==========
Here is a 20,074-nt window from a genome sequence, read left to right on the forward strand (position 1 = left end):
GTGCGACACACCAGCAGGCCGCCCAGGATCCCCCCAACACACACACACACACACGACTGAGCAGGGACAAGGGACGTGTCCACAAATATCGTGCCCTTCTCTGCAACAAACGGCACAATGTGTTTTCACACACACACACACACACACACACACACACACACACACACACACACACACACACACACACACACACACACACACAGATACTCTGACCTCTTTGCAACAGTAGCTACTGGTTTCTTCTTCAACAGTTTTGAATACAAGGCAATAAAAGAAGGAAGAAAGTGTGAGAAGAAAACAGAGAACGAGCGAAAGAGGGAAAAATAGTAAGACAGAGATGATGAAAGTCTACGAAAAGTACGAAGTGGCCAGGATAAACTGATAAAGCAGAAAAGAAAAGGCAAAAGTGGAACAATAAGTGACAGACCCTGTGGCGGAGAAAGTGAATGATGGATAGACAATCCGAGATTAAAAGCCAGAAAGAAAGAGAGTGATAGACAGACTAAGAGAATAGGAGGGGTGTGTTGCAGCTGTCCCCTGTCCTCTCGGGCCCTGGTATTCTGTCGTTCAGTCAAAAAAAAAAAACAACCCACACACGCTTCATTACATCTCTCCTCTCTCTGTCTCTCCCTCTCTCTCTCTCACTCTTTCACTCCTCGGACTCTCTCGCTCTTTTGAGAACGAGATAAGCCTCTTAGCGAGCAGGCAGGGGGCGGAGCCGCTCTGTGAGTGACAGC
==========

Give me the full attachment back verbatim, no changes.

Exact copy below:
Here is a 20,074-nt window from a genome sequence, read left to right on the forward strand (position 1 = left end):
GTGCGACACACCAGCAGGCCGCCCAGGATCCCCCCAACACACACACACACACACGACTGAGCAGGGACAAGGGACGTGTCCACAAATATCGTGCCCTTCTCTGCAACAAACGGCACAATGTGTTTTCACACACACACACACACACACACACACACACACACACACACACACACACACACACACACACACACACACACACACAGATACTCTGACCTCTTTGCAACAGTAGCTACTGGTTTCTTCTTCAACAGTTTTGAATACAAGGCAATAAAAGAAGGAAGAAAGTGTGAGAAGAAAACAGAGAACGAGCGAAAGAGGGAAAAATAGTAAGACAGAGATGATGAAAGTCTACGAAAAGTACGAAGTGGCCAGGATAAACTGATAAAGCAGAAAAGAAAAGGCAAAAGTGGAACAATAAGTGACAGACCCTGTGGCGGAGAAAGTGAATGATGGATAGACAATCCGAGATTAAAAGCCAGAAAGAAAGAGAGTGATAGACAGACTAAGAGAATAGGAGGGGTGTGTTGCAGCTGTCCCCTGTCCTCTCGGGCCCTGGTATTCTGTCGTTCAGTCAAAAAAAAAAAACAACCCACACACGCTTCATTACATCTCTCCTCTCTCTGTCTCTCCCTCTCTCTCTCTCACTCTTTCACTCCTCGGACTCTCTCGCTCTTTTGAGAACGAGATAAGCCTCTTAGCGAGCAGGCAGGGGGCGGAGCCGCTCTGTGAGTGACAGC